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NY Fed Chief: Student Debt Continues to Prevent Homeownership

Phil Hall
Apr 04, 2017

Student debt continues to restrict the ability of Millennials to pursue homeownership, according to William C. Dudley, president and CEO of the Federal Reserve Bank of New York.
 
Speaking yesterday at a press briefing, Dudley noted that student debt “has increased more than fivefold over the past 14 years,” adding that delinquency rates for this borrowing sector remain elevated. As a result of this, Dudley warned that some Millennials are not able to pursue homeownership, which would create negative effects on both their personal financial health and on the wider economy.
 
“Our analysis reveals that those with significant student debt are much less likely to own a home at any given age than those who completed their education with little or no student debt,” he said. “This finding is consistent with other past and ongoing research here at the New York Fed that points to the potential longer-term negative implications of student debt on homeownership and other types of consumer spending. Of course, homeownership is more than just consumption—it has historically been an important form of wealth accumulation. For a large share of households, housing equity is the principal form of wealth. Thus, changes in the way we finance post-secondary education could also have important implications for the distribution of wealth.”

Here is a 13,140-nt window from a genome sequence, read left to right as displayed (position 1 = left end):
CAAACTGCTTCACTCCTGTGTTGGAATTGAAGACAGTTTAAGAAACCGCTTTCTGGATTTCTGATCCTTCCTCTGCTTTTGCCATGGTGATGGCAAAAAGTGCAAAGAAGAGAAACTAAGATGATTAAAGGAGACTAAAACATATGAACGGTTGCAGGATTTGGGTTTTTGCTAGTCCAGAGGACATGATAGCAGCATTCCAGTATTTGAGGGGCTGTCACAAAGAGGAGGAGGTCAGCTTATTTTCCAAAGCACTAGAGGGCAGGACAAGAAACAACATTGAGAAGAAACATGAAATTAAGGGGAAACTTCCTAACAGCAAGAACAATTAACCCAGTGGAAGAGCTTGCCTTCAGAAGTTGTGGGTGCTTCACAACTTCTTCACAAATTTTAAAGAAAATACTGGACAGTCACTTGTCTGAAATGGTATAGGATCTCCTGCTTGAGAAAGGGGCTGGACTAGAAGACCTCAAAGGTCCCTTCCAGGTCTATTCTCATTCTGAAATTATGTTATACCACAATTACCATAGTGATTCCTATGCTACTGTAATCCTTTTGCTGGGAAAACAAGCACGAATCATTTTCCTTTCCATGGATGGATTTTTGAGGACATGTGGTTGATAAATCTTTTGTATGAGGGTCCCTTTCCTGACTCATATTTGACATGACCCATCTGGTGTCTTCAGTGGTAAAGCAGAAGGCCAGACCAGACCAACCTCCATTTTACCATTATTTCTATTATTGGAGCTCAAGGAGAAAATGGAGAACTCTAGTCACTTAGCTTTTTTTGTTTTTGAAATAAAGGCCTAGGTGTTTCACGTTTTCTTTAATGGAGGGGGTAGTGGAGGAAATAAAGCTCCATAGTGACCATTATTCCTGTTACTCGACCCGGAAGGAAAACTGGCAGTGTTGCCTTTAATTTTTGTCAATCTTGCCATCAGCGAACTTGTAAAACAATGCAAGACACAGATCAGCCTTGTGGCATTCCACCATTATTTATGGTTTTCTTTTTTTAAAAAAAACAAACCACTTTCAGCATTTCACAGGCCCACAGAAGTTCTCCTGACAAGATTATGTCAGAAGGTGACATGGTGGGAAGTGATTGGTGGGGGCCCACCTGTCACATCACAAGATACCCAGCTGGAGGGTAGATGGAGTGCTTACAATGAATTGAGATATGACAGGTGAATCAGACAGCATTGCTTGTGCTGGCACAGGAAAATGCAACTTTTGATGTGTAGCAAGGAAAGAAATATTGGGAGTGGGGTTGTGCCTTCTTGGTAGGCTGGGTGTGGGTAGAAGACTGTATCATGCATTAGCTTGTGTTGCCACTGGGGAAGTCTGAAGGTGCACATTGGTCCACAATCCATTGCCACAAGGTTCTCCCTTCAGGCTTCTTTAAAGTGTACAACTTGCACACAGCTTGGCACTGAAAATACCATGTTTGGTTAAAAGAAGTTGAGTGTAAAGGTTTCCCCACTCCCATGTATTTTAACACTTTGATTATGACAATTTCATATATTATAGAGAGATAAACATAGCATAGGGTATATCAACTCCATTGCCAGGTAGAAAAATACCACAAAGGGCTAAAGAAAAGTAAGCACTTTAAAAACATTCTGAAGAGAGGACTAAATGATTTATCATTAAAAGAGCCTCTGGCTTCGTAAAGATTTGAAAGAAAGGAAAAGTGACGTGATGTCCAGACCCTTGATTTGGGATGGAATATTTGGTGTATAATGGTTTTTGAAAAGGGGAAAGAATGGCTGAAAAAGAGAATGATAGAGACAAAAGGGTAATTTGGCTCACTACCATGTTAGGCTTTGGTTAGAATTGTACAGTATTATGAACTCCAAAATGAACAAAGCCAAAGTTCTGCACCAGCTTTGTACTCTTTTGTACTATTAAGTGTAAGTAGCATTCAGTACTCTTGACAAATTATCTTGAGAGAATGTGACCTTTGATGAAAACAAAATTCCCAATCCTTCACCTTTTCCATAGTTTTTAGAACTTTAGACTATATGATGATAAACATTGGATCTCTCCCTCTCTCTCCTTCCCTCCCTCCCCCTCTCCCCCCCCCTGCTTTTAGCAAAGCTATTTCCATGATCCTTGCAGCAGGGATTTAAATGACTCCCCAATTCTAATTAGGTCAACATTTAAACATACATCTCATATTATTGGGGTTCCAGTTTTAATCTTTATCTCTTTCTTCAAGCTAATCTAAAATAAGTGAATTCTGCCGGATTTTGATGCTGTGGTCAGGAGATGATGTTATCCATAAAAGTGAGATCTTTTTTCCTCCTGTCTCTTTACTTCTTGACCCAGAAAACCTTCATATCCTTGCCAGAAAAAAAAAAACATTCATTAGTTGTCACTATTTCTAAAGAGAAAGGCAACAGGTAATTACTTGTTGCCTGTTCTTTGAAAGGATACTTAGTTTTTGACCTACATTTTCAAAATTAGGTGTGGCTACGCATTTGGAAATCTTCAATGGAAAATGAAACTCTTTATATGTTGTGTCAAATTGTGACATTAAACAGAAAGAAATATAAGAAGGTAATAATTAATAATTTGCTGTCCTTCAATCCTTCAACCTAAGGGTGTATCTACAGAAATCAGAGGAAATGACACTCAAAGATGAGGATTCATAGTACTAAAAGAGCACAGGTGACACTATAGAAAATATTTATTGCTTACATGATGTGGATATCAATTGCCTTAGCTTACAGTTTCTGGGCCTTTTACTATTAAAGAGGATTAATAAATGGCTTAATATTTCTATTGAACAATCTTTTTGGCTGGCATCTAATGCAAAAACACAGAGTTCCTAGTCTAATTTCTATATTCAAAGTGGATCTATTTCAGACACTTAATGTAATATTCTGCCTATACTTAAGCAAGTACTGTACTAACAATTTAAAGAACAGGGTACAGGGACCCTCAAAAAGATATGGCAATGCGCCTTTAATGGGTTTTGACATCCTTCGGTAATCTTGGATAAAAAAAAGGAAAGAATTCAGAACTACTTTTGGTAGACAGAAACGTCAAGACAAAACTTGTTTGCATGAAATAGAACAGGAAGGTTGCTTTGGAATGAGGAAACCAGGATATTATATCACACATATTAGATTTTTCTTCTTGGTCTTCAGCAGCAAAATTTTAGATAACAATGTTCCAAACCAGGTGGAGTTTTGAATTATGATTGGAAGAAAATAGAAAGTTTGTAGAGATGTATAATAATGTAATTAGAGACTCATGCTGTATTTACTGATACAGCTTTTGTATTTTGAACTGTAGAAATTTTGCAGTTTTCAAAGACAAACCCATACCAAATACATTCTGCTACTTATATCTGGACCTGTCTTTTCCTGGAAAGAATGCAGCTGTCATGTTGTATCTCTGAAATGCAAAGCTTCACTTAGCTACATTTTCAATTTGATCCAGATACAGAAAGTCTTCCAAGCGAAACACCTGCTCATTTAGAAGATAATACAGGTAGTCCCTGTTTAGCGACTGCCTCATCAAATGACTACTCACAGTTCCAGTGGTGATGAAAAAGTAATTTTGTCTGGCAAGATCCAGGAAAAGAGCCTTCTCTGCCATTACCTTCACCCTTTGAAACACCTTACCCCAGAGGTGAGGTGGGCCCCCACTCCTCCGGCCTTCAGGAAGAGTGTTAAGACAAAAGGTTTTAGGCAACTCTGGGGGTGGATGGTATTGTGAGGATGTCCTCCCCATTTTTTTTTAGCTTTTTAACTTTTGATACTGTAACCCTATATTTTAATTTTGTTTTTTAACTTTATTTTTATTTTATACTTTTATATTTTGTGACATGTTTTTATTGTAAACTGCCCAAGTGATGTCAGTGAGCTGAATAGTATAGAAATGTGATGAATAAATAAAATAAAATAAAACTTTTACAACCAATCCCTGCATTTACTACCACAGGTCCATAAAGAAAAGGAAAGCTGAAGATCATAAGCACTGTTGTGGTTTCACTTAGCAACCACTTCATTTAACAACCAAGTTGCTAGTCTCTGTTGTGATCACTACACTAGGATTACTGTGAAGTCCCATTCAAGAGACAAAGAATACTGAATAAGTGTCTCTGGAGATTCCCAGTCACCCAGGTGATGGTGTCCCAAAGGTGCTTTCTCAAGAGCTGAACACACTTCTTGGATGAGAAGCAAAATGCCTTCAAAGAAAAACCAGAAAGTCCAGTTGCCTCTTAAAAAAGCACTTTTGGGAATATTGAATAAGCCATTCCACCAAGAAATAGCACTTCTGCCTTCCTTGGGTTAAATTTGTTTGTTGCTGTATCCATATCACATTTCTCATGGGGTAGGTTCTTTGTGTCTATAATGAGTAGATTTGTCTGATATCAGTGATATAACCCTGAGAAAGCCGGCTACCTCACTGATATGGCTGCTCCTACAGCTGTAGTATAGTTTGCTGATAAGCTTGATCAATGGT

Dudley added that income mobility, which has traditionally been viewed as a major benefit of higher education—and, by extension, access to homeownership—has stalled.
 
“Because of the increase in income inequality and stagnant or declining incomes for the least well-off, the consequences of being born to low- versus high-income parents are greater today than in the past,” he continued. “These trends have contributed to a steady decline in ‘absolute’ upward income mobility in the United States, as defined by the share of children who earn more in real terms than their parents. This fraction has fallen from 90 percent to 50 percent over the past half century … Empirical evidence points to a greater sensitivity to college costs in the higher education decisions of low-income populations. As a result, continued increases in college costs and debt burdens could inhibit higher education’s ability to serve as an important engine of upward income mobility. In my view, these developments are important and deserve increased attention.”

 
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